You may also qualify with a "reasonable" number of attempts during the entire expressed warranty period. Only two repair attempts are needed for safety defects, which may cause death or serious bodily injury. California law also covers some business vehicles. Mr. Ditlow urges lemon owners to keep all documentation and repair records and to directly notify the manufacturer as you proceed.

This is the time of the year to get your car's air conditioner checked out, even if it's not acting up. Most of the time all you need is a little preventive maintenance, Freon and oil, and it doesn't cost much. But if you unwittingly run the air conditioner without proper fluids, you can wreck the compressor, which costs about $900 to replace. Tim Johnson, owner of Dublin Car Tek, a Diamond Certified company, says air conditioning repair shops certified by ASE (Automotive Service Excellence) use the right equipment to evaluate your system and use the right fluids. Service technicians, who don't know what they're doing, sometimes use propane instead of Freon causing serious and expensive damage.

One of the many pitfalls in buying a used car is knowing whether the vehicle has passed the state's Smog Check test. You could end up with a car that needs costly repairs. Department of Consumer Affairs Director Kathleen Hamilton says help is now just a click away.

Now you can review a car's test history by entering its license plate number or its Vehicle Identification Number (VIN) at the Bureau of Automotive Repair's website: www.smogcheck.ca.gov. If you find the vehicle hasn't passed the state's test, you can negotiate repairs with the seller or start looking for another used car.

Have you ever had a streaking windshield caused by a wiper blade that was getting old? Until you have time to get it changed, here's a tip to temporarily clear up the problem. Lyde Waitley, owner of Olsen Auto Repair in Livermore, suggests you wipe your wiper blades with an alcohol based hand wipe. You can use eyeglass wipes or even baby wipes.

Or, if on the road use the hand wipes from a fast food chicken restaurant. This should clear up your windshield for a little while until you have a chance to change your wiper blades. Clear sailing!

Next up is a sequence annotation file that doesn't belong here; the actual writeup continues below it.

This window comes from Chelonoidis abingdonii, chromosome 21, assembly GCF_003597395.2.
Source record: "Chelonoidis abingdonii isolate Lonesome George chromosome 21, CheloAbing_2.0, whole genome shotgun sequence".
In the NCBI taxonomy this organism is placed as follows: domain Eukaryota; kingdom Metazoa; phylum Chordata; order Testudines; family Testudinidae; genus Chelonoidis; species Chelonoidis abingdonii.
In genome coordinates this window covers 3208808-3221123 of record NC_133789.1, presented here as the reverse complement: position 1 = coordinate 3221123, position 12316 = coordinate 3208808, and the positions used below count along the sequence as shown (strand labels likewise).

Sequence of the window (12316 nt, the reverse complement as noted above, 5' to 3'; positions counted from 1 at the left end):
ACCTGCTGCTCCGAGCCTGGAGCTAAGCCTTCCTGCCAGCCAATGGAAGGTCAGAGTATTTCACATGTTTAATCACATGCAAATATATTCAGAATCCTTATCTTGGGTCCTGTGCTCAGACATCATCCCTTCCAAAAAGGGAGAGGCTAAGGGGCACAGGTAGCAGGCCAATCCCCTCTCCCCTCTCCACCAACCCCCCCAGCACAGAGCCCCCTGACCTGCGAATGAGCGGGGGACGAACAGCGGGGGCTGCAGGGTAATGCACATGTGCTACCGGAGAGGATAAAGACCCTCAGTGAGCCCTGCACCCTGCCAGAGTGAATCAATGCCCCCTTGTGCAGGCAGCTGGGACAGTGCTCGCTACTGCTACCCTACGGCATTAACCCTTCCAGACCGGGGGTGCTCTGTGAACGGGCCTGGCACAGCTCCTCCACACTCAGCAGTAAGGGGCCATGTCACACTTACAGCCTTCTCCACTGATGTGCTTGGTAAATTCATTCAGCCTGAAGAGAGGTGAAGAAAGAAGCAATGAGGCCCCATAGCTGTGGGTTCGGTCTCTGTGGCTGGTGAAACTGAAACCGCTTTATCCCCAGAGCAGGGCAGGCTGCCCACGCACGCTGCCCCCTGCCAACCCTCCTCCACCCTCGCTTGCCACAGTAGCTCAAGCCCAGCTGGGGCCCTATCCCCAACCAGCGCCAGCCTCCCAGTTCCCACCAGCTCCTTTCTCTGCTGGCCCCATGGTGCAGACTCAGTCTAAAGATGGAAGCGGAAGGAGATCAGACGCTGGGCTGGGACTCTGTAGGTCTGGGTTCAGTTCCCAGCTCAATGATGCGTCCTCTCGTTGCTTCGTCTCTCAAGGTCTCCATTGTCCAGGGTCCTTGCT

Many people do not believe Atle Erlingsson, spokesman for the California State Automobile Association, when he tells them that they don't need to buy premium gasoline for their cars. More than 90% of cars run perfectly fine on regular. It is purely a myth that premium gas is cleaner, improves mileage and overall is better for your car. One case where you may need a higher-octane fuel is if you hear a knocking sound after filling up.

But Mr. Erlingsson says let your mechanic or auto manufacturer tell you whether you need to buy premium, not an oil company. By switching to a lower-priced fuel, the average driver will save about $200 a year. Some of that savings can be put toward oil changes every 3,000 miles. That will make a bigger difference in your car's performance than premium gas will.

About two-thirds of the people who come in for service at Pennzoil 10 Minute Oil Change are at least one quart or more low on motor oil, according to Darrin Schlafer, Operations Manager for this Diamond Certified company. He says you can't depend on the dashboard oil light to warn you that you're running low.

In most cars, by the time the light goes on, your engine is starved for oil. Without enough oil, the system doesn't cool and lubricate properly and the oil breaks down faster. A warning light means you should stop and check the oil level immediately. To avoid engine damage, you must not drive your car if the oil level is low. To play it safe, Mr.Schlafer recommends eyeing the dipstick every time you fill up. Even every other time would be doing your engine a favor.